True, but we get a pretty big crossover especially on Breeders' Cup Day. We saw the winner of the biggest turf race in the world race in the United States. I can only speak from my perspective because we have an affiliation with Timeform. One thing we try to do is make the best horses in the world on each surface comparable. I think we've done it, but it is an ongoing process that requires constant monitoring.

Edit: I see now Class basically said the same thing.
That's pretty much what Beyer himself says is the motivation for the change, as he writes, "As every racing fan knows, turf has become a much more important part of the U.S. sport in recent years. Races on grass regularly draw fields that are larger and more competitive than those on dirt. The higher-class events are filled with runners trained by top grass-oriented horsemen and bred by proven sires of grass runners.

Most classes of grass races now appear comparable in quality to their counterparts on dirt, and we believe our figures ought to reflect this fact."

While I'm sure he's going to take some heat from those who say, "Well why didn't you fix this earlier" or "I always knew those numbers weren't accurate", I think it takes guts to admit your mistake and make changes, especially to a well-established product.
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Old 11-13-2015, 03:52 PM   #11
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Quote:
Originally Posted by rastajenk
The comments are pretty harsh. I have a hard time conjuring up the motivation to say, "What difference does it make, you suck anyway." If Beyers aren't your thing, ignore them. I guess some people need to proclaim their own genius.

I'll always be suspicious of turf numbers because of the tactics, but I will appreciate their effort to tighten them up.
Read the comments to one of his Washington Post stories. Beyer has a lot of haters. It's really weird. I'm not saying you have to worship the guy, but to actively hate a person who has written intelligently about racing and promoted the sport for 45 years is silly.

On the merits of this thing, I have never used Beyers in turf races (I calculate sustained pace numbers, which work better I have found) and still won't.
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Old 11-13-2015, 03:54 PM   #12
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Originally Posted by castaway01
That's pretty much what Beyer himself says is the motivation for the change, as he writes, "As every racing fan knows, turf has become a much more important part of the U.S. sport in recent years. Races on grass regularly draw fields that are larger and more competitive than those on dirt. The higher-class events are filled with runners trained by top grass-oriented horsemen and bred by proven sires of grass runners.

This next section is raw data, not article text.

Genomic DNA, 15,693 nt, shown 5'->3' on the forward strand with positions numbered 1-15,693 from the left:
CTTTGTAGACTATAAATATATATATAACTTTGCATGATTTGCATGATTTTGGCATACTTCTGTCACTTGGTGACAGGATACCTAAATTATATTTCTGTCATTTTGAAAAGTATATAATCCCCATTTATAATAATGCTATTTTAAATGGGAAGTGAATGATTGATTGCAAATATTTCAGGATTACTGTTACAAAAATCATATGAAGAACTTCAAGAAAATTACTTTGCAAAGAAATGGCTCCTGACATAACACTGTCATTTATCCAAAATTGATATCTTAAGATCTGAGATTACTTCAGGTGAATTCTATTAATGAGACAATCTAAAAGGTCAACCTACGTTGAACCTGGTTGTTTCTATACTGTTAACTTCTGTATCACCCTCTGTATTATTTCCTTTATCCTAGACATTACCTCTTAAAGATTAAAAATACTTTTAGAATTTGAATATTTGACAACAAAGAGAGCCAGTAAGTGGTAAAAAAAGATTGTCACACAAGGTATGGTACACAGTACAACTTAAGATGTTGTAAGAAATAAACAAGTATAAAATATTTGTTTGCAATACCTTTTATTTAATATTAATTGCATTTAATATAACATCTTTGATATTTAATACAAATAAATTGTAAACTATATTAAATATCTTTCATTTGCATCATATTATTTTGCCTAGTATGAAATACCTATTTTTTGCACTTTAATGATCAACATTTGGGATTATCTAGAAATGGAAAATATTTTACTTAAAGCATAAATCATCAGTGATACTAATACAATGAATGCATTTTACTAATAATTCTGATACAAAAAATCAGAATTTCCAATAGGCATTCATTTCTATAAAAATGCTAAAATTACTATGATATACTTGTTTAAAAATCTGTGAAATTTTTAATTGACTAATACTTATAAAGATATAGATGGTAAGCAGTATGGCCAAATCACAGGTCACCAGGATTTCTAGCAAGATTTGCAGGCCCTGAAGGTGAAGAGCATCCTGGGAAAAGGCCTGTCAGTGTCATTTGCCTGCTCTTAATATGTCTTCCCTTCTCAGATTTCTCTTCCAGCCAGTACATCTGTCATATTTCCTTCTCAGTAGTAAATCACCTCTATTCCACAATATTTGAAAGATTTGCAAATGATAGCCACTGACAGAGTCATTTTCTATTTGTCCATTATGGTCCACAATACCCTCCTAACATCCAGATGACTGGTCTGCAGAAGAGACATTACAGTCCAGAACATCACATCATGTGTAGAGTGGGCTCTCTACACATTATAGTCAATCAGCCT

Most classes of grass races now appear comparable in quality to their counterparts on dirt, and we believe our figures ought to reflect this fact."

While I'm sure he's going to take some heat from those who say, "Well why didn't you fix this earlier" or "I always knew those numbers weren't accurate", I think it takes guts to admit your mistake and make changes, especially to a well-established product.
One thing that may be going on is he has forgotten what his figures are for. They are a handicapping tool, not a way of determining who the best horse in the world, or the best horse of all time, is (those determinations are impossible to make using mathematics anyway). It really doesn't matter if his turf numbers correlate with his dirt numbers anyway, as long as his turf numbers are useful in handicapping grass races. He should focus on THAT.
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Old 11-13-2015, 04:00 PM   #13
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Originally Posted by dilanesp
One thing that may be going on is he has forgotten what his figures are for. They are a handicapping tool, not a way of determining who the best horse in the world, or the best horse of all time, is (those determinations are impossible to make using mathematics anyway). It really doesn't matter if his turf numbers correlate with his dirt numbers anyway, as long as his turf numbers are useful in handicapping grass races. He should focus on THAT.
Totally concur. Unless a someone believes that dirt and turf numbers are completely interchangeable there is really no benefit to a handicapper. Also concur that using a sustained pace calculation is superior to any Beyer turf number.
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Old 11-13-2015, 04:04 PM   #14
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Quote:
Originally Posted by dilanesp
One thing that may be going on is he has forgotten what his figures are for. They are a handicapping tool, not a way of determining who the best horse in the world, or the best horse of all time, is (those determinations are impossible to make using mathematics anyway). It really doesn't matter if his turf numbers correlate with his dirt numbers anyway, as long as his turf numbers are useful in handicapping grass races. He should focus on THAT.
I personally don't think dirt figures are useless on turf and vise versa. I have a huge database that backs this up. I think getting them on the same scale ability wise is a good thing and this is a good move for Beyer.
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Old 11-13-2015, 04:33 PM   #15
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I don't think this would be happening if the timeform figures were not very, very good. Many have migrated from Beyers to other vendors. Timeform is becoming more mainstream. Beyer should be applauded for his original work in this area though, not harshly criticized as some of the comments on the original article were in poor taste.